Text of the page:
"I remember in the mid-'90s people thinking this fellow can't last too long, and here we are 12 years later," Angones said. "We can make educated guesses, but we can't predict what the future will hold."

Saturday, February 25, 2006

"Town Hall' Mtg. Fosters Discussion

Columbia Spectator
Home > >Manhattanville Expansion" href="http://www.columbiaspectator.com/news/2004/02/26/NewsManhattanvilleExpansion/">News>>Manhattanville Expansion

'Town Hall' Mtg. Fosters Discussion
By Nick KlaggeSpectator Staff Writer
Issue date: 2/26/04 Section: >Manhattanville Expansion" href="http://www.columbiaspectator.com/news/2004/02/26/NewsManhattanvilleExpansion/">News>>Manhattanville Expansion

Last night's "geographic town hall meeting" marked a subtle change in the tone of relations between Columbia and community activists over the University's proposed Manhattanville expansion. The meeting, which brought together community residents, Columbia administrators, and City Councilman Robert Jackson, was relatively free of confrontation.

The "geographic" town hall meetings are a series of public events held by the Columbia administration targeted at specific sections of Columbia's Harlem and Morningside Heights neighborhood. Last night's meeting, though open to the general public, was targeted at residents living between 135th and 145th Streets from St. Nicholas Avenue to the Hudson River.

Held at Roberto Clemente Middle School on 135th Street, the meeting had relatively low turnout, probably due to competition from a CB9 meeting nearby addressing the 197-A expansion plan. But those who did attend were vocal, and offered more constructive criticism than outright opposition to Columbia's plans.

Organizers of the meeting had advertised in both English and Spanish, hoping to attract some of the area's considerable Spanish-speaking population. But though they offered a simultaneous translation into Spanish at the outset of the meeting, nobody present accepted.

Councilman Jackson delivered the opening remarks, setting the tone for the rest of the meeting. "I personally believe that the area should be developed," he said. At the same time, though, he was openly wary of administrators' statements, professing ultimate allegiance to his constituents. "If in fact they are lying to me, they can only lie to me once," he said of the administration.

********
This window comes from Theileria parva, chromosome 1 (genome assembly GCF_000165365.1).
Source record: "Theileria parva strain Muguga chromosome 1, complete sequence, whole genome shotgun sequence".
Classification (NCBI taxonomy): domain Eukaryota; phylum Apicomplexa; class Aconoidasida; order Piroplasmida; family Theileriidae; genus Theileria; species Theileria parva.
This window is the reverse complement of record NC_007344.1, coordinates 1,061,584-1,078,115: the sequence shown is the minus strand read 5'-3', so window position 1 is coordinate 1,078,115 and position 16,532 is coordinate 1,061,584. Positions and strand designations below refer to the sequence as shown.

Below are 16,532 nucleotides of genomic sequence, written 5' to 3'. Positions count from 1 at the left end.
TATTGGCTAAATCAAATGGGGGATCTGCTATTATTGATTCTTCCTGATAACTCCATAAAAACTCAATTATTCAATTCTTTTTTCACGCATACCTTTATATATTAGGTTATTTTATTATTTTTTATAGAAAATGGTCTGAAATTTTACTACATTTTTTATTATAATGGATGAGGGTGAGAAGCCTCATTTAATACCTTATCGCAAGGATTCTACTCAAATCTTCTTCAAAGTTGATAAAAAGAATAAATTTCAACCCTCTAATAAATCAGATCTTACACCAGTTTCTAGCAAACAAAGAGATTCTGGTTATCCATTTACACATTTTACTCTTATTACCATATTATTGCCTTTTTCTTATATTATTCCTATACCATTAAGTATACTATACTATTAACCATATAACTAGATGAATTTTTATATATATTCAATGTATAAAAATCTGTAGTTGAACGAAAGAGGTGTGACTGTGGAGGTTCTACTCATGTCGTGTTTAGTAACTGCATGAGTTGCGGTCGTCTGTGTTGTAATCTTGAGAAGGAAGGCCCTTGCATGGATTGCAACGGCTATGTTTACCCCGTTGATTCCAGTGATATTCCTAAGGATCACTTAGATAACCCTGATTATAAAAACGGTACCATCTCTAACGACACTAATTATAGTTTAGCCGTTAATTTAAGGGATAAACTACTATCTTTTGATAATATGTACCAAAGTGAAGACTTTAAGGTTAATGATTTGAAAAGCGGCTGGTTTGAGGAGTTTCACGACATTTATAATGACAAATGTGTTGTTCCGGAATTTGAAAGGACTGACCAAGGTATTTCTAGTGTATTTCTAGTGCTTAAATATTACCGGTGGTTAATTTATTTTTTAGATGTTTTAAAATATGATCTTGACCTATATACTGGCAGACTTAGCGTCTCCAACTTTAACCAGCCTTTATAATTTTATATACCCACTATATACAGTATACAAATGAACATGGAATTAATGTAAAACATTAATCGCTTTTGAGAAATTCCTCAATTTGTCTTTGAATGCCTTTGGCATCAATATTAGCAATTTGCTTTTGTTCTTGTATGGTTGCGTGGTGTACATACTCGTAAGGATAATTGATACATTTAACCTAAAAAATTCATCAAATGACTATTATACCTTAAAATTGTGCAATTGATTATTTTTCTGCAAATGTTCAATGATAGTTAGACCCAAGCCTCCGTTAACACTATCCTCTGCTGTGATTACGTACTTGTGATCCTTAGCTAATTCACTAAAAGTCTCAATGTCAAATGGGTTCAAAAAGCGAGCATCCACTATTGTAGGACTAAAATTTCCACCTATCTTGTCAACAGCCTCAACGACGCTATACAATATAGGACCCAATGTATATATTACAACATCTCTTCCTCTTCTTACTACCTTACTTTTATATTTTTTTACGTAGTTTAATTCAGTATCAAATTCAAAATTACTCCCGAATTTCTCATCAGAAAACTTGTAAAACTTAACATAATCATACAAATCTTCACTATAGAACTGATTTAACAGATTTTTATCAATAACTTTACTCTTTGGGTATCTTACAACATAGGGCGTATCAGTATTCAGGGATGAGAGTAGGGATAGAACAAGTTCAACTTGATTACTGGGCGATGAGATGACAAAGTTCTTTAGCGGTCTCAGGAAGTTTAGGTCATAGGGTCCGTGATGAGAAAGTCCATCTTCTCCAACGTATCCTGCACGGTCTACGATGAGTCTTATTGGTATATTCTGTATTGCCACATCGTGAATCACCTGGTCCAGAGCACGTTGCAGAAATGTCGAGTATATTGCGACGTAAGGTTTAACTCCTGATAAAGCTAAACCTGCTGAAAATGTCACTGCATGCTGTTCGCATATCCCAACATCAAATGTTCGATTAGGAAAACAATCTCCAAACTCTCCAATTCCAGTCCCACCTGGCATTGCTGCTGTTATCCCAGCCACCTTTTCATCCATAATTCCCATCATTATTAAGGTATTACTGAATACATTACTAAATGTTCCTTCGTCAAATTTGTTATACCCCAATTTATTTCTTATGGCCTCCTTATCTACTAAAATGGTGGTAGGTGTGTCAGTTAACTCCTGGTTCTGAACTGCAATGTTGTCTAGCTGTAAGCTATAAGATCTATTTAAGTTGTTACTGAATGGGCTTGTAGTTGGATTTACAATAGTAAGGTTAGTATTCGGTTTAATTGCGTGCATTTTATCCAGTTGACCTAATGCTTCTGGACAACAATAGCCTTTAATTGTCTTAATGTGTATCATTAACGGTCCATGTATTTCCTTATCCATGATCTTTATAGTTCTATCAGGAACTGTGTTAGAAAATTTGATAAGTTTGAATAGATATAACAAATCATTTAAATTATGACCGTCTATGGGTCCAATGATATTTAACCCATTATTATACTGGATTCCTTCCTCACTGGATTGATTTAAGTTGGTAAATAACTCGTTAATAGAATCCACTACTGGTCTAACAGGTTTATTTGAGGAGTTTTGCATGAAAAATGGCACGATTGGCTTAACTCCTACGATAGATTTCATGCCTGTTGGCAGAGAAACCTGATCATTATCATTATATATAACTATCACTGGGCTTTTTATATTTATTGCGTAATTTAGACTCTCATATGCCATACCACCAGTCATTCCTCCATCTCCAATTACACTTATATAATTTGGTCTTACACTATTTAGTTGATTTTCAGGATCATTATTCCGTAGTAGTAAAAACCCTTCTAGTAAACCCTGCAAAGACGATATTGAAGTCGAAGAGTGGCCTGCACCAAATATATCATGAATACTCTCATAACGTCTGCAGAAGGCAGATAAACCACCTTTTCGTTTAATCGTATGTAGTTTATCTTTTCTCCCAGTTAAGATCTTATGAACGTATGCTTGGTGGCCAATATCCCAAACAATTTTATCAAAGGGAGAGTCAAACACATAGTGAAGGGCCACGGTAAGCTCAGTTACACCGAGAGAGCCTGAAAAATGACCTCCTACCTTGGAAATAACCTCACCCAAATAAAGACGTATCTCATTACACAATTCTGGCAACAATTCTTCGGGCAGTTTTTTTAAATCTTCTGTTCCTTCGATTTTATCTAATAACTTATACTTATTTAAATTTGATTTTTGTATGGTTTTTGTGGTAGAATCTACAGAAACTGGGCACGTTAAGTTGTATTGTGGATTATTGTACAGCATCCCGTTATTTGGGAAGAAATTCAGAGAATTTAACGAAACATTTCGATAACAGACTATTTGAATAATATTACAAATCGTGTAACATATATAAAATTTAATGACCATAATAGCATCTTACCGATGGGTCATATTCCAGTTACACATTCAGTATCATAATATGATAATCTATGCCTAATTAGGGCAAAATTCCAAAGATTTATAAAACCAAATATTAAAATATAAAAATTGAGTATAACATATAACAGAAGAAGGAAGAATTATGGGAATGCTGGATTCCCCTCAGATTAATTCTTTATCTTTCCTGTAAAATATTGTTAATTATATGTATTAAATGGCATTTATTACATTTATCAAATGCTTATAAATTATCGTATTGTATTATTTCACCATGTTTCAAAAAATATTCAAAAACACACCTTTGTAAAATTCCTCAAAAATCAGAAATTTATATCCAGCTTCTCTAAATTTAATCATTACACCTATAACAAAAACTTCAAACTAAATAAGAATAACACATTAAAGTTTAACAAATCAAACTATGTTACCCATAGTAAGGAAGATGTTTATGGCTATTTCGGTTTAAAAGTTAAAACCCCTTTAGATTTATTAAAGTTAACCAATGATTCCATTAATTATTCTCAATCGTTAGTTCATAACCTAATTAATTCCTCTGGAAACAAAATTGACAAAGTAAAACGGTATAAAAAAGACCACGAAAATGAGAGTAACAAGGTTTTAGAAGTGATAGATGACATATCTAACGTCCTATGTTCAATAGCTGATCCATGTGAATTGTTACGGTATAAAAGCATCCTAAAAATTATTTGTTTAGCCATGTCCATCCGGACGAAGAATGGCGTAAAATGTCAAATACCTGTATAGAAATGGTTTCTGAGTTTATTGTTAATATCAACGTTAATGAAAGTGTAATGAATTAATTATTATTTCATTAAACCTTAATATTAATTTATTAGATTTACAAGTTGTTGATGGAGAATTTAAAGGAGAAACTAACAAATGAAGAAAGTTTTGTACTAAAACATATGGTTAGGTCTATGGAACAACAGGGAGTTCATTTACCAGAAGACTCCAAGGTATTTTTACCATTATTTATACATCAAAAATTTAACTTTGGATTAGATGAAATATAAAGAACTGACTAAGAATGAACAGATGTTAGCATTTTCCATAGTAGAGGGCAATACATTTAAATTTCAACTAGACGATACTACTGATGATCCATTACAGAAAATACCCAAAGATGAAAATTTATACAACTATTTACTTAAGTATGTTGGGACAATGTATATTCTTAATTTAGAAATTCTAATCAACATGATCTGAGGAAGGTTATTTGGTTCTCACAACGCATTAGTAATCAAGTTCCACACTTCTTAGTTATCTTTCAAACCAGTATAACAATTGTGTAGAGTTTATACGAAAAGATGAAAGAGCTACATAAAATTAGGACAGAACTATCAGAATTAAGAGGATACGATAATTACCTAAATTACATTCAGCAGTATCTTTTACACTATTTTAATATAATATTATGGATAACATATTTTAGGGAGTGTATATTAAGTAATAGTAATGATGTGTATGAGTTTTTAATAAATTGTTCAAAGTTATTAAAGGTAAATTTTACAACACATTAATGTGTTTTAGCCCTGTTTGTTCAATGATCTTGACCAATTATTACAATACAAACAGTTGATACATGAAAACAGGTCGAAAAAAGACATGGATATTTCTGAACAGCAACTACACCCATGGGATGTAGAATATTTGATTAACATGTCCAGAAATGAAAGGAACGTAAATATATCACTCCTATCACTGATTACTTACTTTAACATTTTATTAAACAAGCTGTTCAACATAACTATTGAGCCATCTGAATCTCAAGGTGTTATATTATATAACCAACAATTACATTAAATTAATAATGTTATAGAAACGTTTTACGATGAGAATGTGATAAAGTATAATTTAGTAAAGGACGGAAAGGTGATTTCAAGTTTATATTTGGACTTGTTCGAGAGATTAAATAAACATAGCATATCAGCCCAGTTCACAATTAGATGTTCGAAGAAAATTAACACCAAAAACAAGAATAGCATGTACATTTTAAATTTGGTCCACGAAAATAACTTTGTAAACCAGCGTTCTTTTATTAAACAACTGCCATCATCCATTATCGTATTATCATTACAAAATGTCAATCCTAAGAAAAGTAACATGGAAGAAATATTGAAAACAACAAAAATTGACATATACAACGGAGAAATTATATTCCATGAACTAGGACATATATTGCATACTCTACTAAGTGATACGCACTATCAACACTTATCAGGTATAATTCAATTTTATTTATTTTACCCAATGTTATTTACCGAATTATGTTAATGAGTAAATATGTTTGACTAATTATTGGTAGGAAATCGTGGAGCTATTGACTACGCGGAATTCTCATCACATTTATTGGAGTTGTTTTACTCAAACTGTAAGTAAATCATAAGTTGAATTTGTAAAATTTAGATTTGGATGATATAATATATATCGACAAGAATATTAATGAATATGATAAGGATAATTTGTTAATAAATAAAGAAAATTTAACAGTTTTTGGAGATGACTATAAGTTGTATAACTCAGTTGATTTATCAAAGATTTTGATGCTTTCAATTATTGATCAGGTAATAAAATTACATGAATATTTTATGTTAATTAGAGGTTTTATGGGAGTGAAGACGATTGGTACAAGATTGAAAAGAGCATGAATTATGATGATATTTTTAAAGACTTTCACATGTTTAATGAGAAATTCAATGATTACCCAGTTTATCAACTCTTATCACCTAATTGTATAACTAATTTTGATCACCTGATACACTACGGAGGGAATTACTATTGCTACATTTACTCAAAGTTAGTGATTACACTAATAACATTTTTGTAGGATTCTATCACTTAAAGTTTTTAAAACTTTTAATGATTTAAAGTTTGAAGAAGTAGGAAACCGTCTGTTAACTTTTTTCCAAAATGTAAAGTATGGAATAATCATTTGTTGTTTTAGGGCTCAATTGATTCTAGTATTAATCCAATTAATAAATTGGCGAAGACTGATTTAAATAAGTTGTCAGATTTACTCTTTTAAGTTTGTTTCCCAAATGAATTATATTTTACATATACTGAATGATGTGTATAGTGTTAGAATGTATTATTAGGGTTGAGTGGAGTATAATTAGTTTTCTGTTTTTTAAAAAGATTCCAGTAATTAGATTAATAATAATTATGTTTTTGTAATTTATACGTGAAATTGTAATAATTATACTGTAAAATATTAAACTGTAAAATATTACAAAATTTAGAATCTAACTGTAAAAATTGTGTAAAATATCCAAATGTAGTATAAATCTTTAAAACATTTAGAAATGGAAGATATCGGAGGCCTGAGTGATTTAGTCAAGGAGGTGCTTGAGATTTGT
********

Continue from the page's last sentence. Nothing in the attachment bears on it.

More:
The floor then went to Emily Lloyd, Columbia executive vice president for Government and Community Affairs. As Coalition to Preserve Community steering committee member Tom Kappner pointed out, Lloyd's presentation differed little from those at previous events. "A lot of what I've heard here we've heard before," Kappner said. But many needed the basic background that Lloyd provided--several present didn't know about CB9's 197-A plan, for example.

One of the areas Lloyd stressed was the long-term nature of the project. In the next 10 years, she said, Columbia would expand only between 125th and 130th Streets--an area that, as CB9 member Maritta Dunn later pointed out, is actually little more than one block. As usual, job creation was another major focus of Lloyd's presentation. Although the university projects the creation of 2,400 permanent jobs from the expansion, Lloyd said that a breakdown of the types of jobs involved in that figure is "something we will be developing in the weeks ahead."

Lloyd also discussed the possibility of synergies between Columbia's School of the Arts and the community--a topic that would become a major emphasis throughout the meeting. "The Harlem arts community and the School of the Arts could continue some of the partnerships they have already started," she said.